Cool and Creepy Archaeology in October

The month is almost over, but I can’t let it go completely by without tipping my hat to Massachusetts Archaeology Month.

Since life here at PEM has been very focused on the amazing Emperor’s Private Paradise exhibit, I have to admit I’ve been more tuned to archaeology stories from that corner of the world recently, including this incredibly cool discovery which may make people reevaluate historical trade routes: Could a Rusty Coin Re-Write Chinese-African History?

In celebration of which I give you Mint Your Own Coin from the American Museum of Natural History’s OLogy page, which also features fun interviews with archaeologists, make-your-own archaeological stationery, artifact features, and more.

If you’re looking for other online archaeology interactives, check out the extensive list at Fun Archaeology For Kids.  The list includes lots of different cultures and time periods, with a great many of the interactives created by museums and other reputable sources.

And now for the creepy. (It is, after all, the week before Halloween, and I’m not entirely immune to the Salem atmosphere.)

Royal blood may be hidden inside decorated gourd.  (eeurgh!)  An intricately decorated gourd bears traces of blood which may very well have come from a handkerchief soaked in the blood of the beheaded King Louis XVI of France.

Personally, I prefer my blood 100% Pure Fake, as in the book reviewed by exhibit interactive wizard Paul Orselli.  And if that’s not enough gross and gucky exploration for you, check out Wastewater: Sewage in your face! from the San Diego department of public works, which, among other more educationally rewarding activities, has recipes for making soda and cake that look like sludge.

All creeped out?  Build an Egyptian tomb, uncover a prehistoric burial, or just make a pasta skeleton, courtesy of artist Kathy Barbro, directions here (or click the picture).

Pasta skeleton designed and photographed by Kathy Barbro. Click for link.

Ideabox: Water Balloons

Today may see a brief break in the previously unremitting gross weather of the last two weeks, but there are surely more scorching days in our future.  To that end, I present a post about water balloons.   (Because if they’re good enough for NASA they’re good enough for me…)

ideabox water balloons

Watch a Water Balloon Break in Slow-Motion

People Study This Stuff?

How does a water balloon pop in low or no gravity?  NASA wanted to know, and not just because it looks cool.  Think about delivering water to a colony on Mars, or to the International Space Station.   Think about taking a bath in orbit.  Check out the awesome video results of the Symphony of Spheres and other experiments.

If you’re looking for other cool water droplets and bursting balloons, look no further!  Doc Harold Edgerton was a pioneer of stroboscopic photography, and dozens of his videos and photographs are available from the online MIT museum collections.

But they’re mostly about fun, right?

There may be a creativity crisis in America, but these two kids have come up with 27 ways to play with water balloons…how many can you think of?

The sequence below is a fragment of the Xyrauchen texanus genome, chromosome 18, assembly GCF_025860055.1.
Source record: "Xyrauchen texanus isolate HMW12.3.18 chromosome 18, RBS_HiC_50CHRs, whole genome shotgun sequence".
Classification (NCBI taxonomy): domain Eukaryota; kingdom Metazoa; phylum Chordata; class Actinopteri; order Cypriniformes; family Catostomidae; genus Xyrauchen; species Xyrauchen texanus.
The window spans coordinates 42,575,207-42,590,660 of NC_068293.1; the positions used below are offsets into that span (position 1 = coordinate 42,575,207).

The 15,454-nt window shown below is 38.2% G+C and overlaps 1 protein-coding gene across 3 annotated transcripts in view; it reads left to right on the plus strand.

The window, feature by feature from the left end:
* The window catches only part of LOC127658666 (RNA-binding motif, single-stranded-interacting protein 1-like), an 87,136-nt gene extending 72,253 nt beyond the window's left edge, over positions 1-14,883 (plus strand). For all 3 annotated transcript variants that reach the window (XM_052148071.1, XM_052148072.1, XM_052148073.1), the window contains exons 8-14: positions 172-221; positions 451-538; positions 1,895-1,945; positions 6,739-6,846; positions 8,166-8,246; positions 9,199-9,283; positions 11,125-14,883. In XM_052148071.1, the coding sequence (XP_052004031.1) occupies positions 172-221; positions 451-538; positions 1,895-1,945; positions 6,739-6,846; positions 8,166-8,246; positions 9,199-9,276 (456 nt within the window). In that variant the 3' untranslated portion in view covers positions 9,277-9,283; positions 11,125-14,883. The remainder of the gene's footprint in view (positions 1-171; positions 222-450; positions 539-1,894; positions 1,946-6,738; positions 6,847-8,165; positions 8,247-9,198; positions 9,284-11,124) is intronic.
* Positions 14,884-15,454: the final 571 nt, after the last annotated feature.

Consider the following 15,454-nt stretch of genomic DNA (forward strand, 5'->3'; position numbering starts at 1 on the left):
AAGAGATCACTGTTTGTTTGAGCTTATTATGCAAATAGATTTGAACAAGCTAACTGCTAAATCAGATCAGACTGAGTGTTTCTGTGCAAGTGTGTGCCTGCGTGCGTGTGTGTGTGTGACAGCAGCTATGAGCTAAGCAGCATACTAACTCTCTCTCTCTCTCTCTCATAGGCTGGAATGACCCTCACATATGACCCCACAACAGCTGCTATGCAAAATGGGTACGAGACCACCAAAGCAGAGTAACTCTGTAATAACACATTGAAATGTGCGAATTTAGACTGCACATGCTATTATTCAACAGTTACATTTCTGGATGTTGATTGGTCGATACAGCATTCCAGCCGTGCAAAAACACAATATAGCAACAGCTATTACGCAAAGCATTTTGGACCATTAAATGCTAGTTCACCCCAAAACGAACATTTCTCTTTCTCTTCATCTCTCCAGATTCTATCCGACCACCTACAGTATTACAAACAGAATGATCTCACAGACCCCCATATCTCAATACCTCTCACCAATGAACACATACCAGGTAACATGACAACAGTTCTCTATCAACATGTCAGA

Or don’t use a traditional water balloon at all–this family documented their experiment with the amazing 120 foot water balloon using latex tubing.  (And these folks built an air-pressure-powered water balloon cannon…but if you make one of these, don’t tell me–and don’t blame me if your cannon explodes, as is mentioned as a possibility in the comments.)

Words of Wide Open Thought

Happy first day of June!  To celebrate the beginning of a new month I thought I’d break out some of my favorite quotes in praise of the phenomenon that is brain popcorn:

“A human being should be able to change a diaper, plan an invasion, butcher a hog, conn a ship, design a building, write a sonnet, balance accounts, build a wall, set a bone, comfort the dying, take orders, give orders, cooperate, act alone, solve equations, analyze a new problem, pitch manure, program a computer, cook a tasty meal, fight efficiently, die gallantly.  Specialization is for insects.”
-Robert Heinlein, Time Enough For Love

“Don’t ask what the world needs. Ask what makes you come alive, and go do it. Because what the world needs is people who have come alive.”
~ Howard Thurman

“Logic will get you from A to B. Imagination will take you everywhere.”
~ Albert Einstein

“You can’t depend on your eyes when your imagination is out of focus.”
~Mark Twain

“I like nonsense, it wakes up the brain cells.  Fantasy is a necessary ingredient in living, it’s a way of looking at life through the wrong end of a telescope.  Which is what I do, and that enables you to laugh at life’s realities. ” ~Theodore Geisel

“Creativity represents a miraculous coming together of the uninhibited energy of the child with its apparent opposite and enemy, the sense of order imposed on the disciplined adult intelligence.”
~Norman Podhoretz

“The mind is a museum to be looted at night.” ~Raine, Craig Anthony, The Grey Boy

And to wrap it up, museum comics from Mark Parisi for a laugh, and a video from those Peter-Pan-like folks at

Cartoon Brain Food

This turned up on one of my museum discussion email lists, and I had to share it with you for several reasons.

1) Cartoon characters visit a museum and get excited about the artwork instead of running through it, destroying it, or ignoring it, ala Tom & Jerry, Scooby Doo, or any number of other cartoons I could name. (Granted, the fact that it was produced by a consortium of French museums does make it more likely that the art would be more of a focus than otherwise…but it’s still great and models mostly appropriate museum behavior.)